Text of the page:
Grafton Rowing Club History: Professional Sculling - Jim Stanbury
 
Early Days Early Racing World Champion Losing the Championship World Champ Again Later Life

 

James (Jim) Stanbury started rowing at a young age and, though recognised as having a rough style in his early racing career, went on to become World Professional Champion during an era when professional sculling was still at its peak.

Stanbury became champion when he defeated John McLean on the Parramatta River on April 28, 1891. He successfully defended his championship both in Australia and England on several occasions in the five years up to his loss to Canadian Jake Gaudaur on the Thames on September 7, 1896.

 


Jim Stanbury in 1893


Jim Stanbury - World Champion

Following a nine year break from professional sculling, Stanbury returned to defeat George Towns for the title on the Parramatta River on July 22, 1905. Stanbury then retired from professional sculling again not long after losing the title again to George Towns on the Parramatta River on July 28, 1906.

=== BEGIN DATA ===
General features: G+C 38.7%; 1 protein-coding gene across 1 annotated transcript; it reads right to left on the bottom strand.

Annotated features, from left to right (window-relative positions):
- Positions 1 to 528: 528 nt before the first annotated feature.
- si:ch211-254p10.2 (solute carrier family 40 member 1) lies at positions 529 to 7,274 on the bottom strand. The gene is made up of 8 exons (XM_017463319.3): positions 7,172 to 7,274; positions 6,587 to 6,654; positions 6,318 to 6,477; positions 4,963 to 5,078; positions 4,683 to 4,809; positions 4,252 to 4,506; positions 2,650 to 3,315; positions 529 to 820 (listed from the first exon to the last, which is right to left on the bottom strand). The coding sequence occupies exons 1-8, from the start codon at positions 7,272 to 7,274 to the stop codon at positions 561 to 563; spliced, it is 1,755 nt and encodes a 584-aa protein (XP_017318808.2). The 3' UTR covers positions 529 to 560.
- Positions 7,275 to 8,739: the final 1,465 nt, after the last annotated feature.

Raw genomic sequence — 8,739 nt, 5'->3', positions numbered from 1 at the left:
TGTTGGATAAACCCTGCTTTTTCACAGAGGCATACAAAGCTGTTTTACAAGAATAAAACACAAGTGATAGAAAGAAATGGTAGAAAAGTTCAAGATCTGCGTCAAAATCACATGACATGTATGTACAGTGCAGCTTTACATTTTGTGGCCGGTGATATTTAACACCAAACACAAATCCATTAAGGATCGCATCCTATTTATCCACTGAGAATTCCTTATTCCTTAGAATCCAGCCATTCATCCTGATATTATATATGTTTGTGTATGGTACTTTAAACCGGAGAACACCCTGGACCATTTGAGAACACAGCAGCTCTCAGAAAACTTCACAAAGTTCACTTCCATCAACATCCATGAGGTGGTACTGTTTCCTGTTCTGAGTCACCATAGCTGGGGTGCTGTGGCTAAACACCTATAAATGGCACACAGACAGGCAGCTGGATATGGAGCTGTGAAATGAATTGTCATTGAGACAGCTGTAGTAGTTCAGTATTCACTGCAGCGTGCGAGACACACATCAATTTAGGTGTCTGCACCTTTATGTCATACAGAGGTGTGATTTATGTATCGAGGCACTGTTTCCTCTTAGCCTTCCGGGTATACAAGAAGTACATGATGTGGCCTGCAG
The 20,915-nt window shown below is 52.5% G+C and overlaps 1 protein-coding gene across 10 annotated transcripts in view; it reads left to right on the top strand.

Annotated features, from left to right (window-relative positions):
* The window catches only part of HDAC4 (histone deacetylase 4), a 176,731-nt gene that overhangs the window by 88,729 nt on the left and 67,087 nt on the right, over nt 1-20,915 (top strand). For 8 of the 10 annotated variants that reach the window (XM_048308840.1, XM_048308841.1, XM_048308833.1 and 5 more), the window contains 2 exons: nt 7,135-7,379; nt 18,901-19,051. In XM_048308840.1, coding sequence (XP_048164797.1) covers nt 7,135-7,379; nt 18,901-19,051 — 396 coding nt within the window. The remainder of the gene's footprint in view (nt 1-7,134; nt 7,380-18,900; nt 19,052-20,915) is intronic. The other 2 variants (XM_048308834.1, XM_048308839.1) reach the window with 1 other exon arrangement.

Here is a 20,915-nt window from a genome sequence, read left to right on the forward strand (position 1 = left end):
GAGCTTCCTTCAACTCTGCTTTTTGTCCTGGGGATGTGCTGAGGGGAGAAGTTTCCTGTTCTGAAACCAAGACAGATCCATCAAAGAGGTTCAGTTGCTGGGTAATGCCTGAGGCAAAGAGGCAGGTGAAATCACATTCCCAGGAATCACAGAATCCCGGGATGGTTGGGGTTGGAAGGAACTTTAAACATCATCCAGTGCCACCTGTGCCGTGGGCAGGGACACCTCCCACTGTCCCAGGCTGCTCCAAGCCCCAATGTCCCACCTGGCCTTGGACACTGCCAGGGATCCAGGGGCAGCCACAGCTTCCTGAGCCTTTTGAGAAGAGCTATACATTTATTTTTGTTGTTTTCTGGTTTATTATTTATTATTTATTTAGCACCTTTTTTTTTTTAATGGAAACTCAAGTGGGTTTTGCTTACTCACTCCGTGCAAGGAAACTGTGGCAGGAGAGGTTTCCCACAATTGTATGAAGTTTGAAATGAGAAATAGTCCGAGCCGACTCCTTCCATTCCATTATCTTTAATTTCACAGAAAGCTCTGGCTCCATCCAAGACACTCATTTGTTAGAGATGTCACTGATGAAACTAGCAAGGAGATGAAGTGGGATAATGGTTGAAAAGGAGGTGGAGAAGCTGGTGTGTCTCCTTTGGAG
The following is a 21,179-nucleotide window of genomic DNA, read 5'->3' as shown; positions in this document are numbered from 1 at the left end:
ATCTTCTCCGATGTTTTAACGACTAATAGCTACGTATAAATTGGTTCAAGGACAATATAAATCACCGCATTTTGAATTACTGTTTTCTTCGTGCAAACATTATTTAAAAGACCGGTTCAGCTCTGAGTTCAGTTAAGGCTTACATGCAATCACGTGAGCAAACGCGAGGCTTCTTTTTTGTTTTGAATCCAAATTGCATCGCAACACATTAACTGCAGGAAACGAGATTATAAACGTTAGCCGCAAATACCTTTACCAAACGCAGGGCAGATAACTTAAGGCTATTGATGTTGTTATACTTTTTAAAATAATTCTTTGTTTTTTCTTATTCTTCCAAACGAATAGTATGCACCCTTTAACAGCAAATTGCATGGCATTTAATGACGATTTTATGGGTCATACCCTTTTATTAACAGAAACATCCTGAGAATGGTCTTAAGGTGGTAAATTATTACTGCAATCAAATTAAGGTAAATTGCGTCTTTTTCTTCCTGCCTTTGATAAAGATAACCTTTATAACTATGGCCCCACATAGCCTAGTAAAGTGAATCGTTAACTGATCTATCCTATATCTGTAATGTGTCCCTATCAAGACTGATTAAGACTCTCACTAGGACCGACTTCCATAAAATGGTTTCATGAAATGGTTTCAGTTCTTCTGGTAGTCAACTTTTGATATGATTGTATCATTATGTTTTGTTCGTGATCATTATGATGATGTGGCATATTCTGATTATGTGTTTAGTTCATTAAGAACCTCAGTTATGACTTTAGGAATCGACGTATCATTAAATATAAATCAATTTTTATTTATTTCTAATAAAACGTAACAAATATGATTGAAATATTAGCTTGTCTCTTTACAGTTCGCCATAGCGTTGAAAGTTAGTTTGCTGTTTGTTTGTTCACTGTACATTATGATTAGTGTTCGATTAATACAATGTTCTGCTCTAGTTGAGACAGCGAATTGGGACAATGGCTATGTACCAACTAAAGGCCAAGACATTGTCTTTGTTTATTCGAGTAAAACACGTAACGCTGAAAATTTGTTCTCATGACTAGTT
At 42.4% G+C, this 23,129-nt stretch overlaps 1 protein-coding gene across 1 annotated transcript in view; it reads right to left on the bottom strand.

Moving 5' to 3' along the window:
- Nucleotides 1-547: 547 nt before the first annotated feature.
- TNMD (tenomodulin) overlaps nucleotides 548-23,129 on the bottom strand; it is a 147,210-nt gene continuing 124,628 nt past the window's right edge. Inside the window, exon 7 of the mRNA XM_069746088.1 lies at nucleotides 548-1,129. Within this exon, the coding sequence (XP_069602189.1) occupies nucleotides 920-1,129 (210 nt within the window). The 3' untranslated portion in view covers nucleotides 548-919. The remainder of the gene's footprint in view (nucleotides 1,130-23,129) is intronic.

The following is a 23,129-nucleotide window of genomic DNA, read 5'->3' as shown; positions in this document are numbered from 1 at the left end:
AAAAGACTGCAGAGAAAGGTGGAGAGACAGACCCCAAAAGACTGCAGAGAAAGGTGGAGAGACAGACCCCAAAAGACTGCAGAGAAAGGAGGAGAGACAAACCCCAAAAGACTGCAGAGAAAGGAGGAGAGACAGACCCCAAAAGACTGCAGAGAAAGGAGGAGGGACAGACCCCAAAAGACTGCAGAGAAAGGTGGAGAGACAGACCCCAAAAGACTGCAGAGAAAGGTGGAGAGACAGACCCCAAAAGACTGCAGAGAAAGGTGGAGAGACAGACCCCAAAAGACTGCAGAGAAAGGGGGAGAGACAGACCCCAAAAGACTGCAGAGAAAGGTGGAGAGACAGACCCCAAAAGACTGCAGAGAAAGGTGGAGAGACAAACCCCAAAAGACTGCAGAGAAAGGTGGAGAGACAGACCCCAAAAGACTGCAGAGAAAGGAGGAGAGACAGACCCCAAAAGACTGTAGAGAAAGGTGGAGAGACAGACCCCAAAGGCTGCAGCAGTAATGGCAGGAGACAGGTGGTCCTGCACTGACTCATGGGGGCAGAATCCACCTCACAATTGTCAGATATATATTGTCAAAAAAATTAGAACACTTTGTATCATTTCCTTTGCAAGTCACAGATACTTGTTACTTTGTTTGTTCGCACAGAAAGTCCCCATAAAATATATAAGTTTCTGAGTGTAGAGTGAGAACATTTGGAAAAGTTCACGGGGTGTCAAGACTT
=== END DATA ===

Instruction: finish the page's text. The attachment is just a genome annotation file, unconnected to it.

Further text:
Jim Stanbury - World Champion again in 1905

Jim Stanbury was a big, powerful man, hence the nickname "Big Jim". Legend has it that he could single handedly load telegraph poles onto a dray, snap saplings off at the roots, and easily lump wheat and corn bags that usually took two men to carry. In later life one of his tricks was to stretch out an arm and from it suspend 3 of his 8 stone (50kgs) daughters for minutes on end!

Follow the links at the top of this frame for additional information about the life of Jim Stanbury.*

* Many thanks to Bruce Stanbury Ramsay who supplied much of the information displayed here about Jim Stanbury.

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